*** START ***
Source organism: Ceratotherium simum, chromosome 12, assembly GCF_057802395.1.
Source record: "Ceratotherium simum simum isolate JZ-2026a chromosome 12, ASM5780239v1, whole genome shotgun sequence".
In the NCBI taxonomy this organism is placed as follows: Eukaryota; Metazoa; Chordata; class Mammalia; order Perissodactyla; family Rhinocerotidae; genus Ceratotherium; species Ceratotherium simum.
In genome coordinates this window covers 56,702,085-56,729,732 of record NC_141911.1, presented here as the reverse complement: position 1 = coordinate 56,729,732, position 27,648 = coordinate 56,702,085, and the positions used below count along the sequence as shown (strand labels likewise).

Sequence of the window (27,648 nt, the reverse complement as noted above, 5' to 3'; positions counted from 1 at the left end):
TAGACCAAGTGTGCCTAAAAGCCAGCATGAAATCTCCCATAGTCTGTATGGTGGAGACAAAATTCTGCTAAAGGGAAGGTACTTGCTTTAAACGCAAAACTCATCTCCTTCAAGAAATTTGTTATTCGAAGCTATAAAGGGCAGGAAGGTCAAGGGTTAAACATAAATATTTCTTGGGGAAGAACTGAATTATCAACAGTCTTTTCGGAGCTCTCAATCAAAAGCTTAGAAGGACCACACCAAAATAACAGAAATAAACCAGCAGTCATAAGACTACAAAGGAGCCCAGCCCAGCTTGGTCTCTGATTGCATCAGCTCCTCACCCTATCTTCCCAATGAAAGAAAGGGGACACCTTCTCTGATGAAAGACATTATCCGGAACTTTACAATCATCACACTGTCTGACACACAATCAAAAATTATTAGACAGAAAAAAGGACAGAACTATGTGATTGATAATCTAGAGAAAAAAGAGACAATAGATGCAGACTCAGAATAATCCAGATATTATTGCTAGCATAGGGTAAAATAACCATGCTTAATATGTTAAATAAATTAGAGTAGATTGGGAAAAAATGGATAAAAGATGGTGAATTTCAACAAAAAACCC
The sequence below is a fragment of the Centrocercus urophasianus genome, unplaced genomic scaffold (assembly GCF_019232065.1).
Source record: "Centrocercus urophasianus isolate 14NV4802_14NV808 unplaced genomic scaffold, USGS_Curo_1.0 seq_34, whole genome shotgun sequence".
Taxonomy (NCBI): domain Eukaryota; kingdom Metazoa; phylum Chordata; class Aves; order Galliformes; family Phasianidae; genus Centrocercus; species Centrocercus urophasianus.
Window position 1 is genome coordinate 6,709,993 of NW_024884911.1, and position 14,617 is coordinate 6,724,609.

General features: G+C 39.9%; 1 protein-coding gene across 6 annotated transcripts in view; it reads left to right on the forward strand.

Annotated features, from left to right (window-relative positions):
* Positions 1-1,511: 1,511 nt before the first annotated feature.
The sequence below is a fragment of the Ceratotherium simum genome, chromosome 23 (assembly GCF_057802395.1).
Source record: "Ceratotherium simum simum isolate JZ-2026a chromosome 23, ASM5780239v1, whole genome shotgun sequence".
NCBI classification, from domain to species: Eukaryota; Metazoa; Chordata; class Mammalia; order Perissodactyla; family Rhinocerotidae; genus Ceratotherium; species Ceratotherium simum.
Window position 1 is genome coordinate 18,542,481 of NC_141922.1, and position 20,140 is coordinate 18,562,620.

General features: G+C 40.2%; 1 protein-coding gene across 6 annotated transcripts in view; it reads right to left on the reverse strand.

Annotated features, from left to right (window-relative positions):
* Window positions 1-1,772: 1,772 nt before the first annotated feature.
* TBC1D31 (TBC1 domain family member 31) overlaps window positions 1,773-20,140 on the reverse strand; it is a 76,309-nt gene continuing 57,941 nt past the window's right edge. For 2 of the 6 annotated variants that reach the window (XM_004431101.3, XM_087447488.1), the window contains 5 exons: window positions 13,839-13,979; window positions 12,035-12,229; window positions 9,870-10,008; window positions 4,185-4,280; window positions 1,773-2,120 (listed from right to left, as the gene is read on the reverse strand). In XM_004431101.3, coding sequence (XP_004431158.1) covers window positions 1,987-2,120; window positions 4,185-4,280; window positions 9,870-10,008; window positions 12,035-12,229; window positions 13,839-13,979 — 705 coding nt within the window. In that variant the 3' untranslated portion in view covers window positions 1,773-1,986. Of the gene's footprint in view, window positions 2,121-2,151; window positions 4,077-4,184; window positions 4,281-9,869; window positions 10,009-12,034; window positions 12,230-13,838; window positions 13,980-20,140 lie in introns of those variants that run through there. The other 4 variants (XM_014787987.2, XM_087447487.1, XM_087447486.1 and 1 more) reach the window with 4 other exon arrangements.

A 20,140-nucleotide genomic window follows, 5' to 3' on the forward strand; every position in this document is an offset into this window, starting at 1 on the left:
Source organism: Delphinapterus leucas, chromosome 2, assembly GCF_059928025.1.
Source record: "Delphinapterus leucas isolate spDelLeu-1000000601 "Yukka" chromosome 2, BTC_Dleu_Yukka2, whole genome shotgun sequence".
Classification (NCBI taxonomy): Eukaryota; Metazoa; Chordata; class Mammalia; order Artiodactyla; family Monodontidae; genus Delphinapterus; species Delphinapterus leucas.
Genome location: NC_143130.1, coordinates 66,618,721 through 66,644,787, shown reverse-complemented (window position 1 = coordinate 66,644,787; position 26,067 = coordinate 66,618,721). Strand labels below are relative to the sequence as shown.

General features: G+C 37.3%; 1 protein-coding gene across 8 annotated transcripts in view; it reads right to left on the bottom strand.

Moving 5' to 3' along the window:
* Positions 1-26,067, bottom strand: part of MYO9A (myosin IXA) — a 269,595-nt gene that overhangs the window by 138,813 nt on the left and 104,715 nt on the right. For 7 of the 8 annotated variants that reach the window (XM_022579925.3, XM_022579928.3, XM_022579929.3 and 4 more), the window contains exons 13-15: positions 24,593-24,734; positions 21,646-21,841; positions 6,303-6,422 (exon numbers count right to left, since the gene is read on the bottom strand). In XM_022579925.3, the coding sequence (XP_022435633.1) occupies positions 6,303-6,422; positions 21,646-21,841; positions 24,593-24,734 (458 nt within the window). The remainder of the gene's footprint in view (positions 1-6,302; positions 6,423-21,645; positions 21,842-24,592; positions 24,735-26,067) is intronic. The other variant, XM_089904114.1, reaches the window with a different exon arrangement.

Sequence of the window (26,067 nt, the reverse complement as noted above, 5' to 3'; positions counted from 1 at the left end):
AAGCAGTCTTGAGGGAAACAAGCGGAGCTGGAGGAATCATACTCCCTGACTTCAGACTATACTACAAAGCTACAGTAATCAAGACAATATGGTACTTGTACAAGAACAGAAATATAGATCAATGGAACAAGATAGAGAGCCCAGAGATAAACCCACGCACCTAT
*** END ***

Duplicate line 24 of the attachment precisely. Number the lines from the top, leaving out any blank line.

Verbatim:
Source record: "Delphinapterus leucas isolate spDelLeu-1000000601 "Yukka" chromosome 2, BTC_Dleu_Yukka2, whole genome shotgun sequence".